Civil War Veterans

The Civil War took place from 1861-1865.  As Griggs County was not settled until the 1880's the war left little impact on the county.  The majority of the first settlers were immigrants from the northern European countries and had not any experiences with the War Between the States.

A small number of the first settlers came from the states east of the Dakotas.  A few of these had served with the Union forces.  We read about Bounty payments and Soldier Scrip, which they may have used, in securing government land.

In the Myrtle Porterville historical collection are a number of letters written by Dubois Newell to his parents in Illinois while he served with the Union forces in Tennessee, Georgia and North Carolina.  In one of his first letters from Camp Butler in Illinois he wrote, "They won't pay us our Bounty until they start us down to our regiment.€  We do not believe Mr. Newell used his Bounty in securing land in Griggs County.  In another document it was stated that he bought his land.  (Section 11, Sverdrup Twp.) from his brother, Wesley W. Newell who had settled here in 1883.  In his war letters Mr. Newell told about poor living conditions, rainy weather and limited rations.  The enemy troops were referred to as rebels.  Dubois Newell lived in Griggs County from 1888 to his death in 1895.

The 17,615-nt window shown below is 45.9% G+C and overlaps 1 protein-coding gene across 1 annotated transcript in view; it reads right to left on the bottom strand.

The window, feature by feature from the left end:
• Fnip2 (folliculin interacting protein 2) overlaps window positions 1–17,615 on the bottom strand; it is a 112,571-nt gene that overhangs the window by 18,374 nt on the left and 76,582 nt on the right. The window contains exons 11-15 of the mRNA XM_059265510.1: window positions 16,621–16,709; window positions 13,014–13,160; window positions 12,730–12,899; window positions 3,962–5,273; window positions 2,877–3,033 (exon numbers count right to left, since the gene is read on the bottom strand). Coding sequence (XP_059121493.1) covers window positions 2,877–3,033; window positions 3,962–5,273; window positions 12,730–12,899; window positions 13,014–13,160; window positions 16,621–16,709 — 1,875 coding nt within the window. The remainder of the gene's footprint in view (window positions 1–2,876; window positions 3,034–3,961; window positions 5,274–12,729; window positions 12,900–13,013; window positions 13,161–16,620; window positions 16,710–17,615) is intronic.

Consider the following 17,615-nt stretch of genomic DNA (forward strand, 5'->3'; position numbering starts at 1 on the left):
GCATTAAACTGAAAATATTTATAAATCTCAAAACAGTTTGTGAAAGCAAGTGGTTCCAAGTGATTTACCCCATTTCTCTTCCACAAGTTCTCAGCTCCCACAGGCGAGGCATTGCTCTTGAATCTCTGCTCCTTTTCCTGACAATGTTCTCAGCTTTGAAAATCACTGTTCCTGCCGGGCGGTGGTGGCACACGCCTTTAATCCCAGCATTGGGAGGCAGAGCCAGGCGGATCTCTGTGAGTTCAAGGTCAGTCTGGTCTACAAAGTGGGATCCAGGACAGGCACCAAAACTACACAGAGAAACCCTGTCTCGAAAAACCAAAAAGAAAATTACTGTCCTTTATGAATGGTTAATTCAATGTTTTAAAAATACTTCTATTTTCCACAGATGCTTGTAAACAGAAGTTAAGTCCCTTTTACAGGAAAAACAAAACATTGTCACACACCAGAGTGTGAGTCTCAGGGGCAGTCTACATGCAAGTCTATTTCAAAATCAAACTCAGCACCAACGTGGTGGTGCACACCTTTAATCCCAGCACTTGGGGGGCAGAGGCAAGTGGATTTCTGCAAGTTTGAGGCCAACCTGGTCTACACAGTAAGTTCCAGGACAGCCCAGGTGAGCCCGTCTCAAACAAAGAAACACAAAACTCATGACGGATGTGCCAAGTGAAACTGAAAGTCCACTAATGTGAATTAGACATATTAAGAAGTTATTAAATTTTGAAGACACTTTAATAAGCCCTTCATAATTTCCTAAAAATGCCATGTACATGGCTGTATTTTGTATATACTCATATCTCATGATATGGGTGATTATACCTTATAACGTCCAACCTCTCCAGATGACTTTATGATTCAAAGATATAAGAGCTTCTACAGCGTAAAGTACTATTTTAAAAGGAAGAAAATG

Another local man who had served with the Union forces was Mr. E.C. Butler.  Mr. Butler enlisted at the outset of the Civil War at the age of 17 in Company 1, 25th Maine Militia, and later served in Company G, 23rd Maine Infantry Volunteers until the regiment was mustered out of service.  Mr. Butler farmed in both Steele and Griggs County and his picture was hung in the Hall of Fame at the State Agricultural College by the Saddle and Sirloin Club January 30, 1925.  Mr. Butler died in Cooperstown in 1929.  He was the last of Griggs County's Civil War veterans.

The years of the Civil War are recalled in this area by documentation of the Sibley Expedition, in 1863, into what was to become Griggs County.  General Sibley€™s expedition was in pursuit of the Sioux Indians that were part of the tribe that had taken part in the Minnesota Massacre in 1862.  A camp about two miles south of Binford was occupied about one month in 1863 by part of the Sibley forces.  It was named Camp Atchison, in honor of Capt. Atchison.  An impressive marker has been erected at this historic place.

Source: Cooperstown, North Dakota 1882-1982 Centennial Page 174

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